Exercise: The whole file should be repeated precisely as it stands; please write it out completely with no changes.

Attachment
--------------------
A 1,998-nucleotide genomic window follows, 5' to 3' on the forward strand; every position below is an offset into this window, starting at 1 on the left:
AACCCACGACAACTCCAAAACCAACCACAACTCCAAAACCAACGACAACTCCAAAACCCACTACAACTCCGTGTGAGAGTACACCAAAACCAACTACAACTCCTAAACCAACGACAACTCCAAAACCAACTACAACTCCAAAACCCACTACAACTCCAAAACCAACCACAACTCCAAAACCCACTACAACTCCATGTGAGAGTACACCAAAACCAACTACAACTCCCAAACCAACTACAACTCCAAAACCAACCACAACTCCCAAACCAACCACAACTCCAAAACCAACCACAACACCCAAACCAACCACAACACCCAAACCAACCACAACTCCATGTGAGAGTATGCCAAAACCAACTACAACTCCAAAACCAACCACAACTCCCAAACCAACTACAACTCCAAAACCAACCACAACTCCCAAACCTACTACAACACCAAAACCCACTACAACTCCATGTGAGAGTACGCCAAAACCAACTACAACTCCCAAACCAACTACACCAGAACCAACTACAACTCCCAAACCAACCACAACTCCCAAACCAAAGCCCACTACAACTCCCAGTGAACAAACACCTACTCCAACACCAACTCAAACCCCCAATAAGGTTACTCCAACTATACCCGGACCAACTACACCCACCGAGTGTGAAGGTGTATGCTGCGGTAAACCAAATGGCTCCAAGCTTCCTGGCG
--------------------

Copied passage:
A 1,998-nucleotide genomic window follows, 5' to 3' on the forward strand; every position below is an offset into this window, starting at 1 on the left:
AACCCACGACAACTCCAAAACCAACCACAACTCCAAAACCAACGACAACTCCAAAACCCACTACAACTCCGTGTGAGAGTACACCAAAACCAACTACAACTCCTAAACCAACGACAACTCCAAAACCAACTACAACTCCAAAACCCACTACAACTCCAAAACCAACCACAACTCCAAAACCCACTACAACTCCATGTGAGAGTACACCAAAACCAACTACAACTCCCAAACCAACTACAACTCCAAAACCAACCACAACTCCCAAACCAACCACAACTCCAAAACCAACCACAACACCCAAACCAACCACAACACCCAAACCAACCACAACTCCATGTGAGAGTATGCCAAAACCAACTACAACTCCAAAACCAACCACAACTCCCAAACCAACTACAACTCCAAAACCAACCACAACTCCCAAACCTACTACAACACCAAAACCCACTACAACTCCATGTGAGAGTACGCCAAAACCAACTACAACTCCCAAACCAACTACACCAGAACCAACTACAACTCCCAAACCAACCACAACTCCCAAACCAAAGCCCACTACAACTCCCAGTGAACAAACACCTACTCCAACACCAACTCAAACCCCCAATAAGGTTACTCCAACTATACCCGGACCAACTACACCCACCGAGTGTGAAGGTGTATGCTGCGGTAAACCAAATGGCTCCAAGCTTCCTGGCG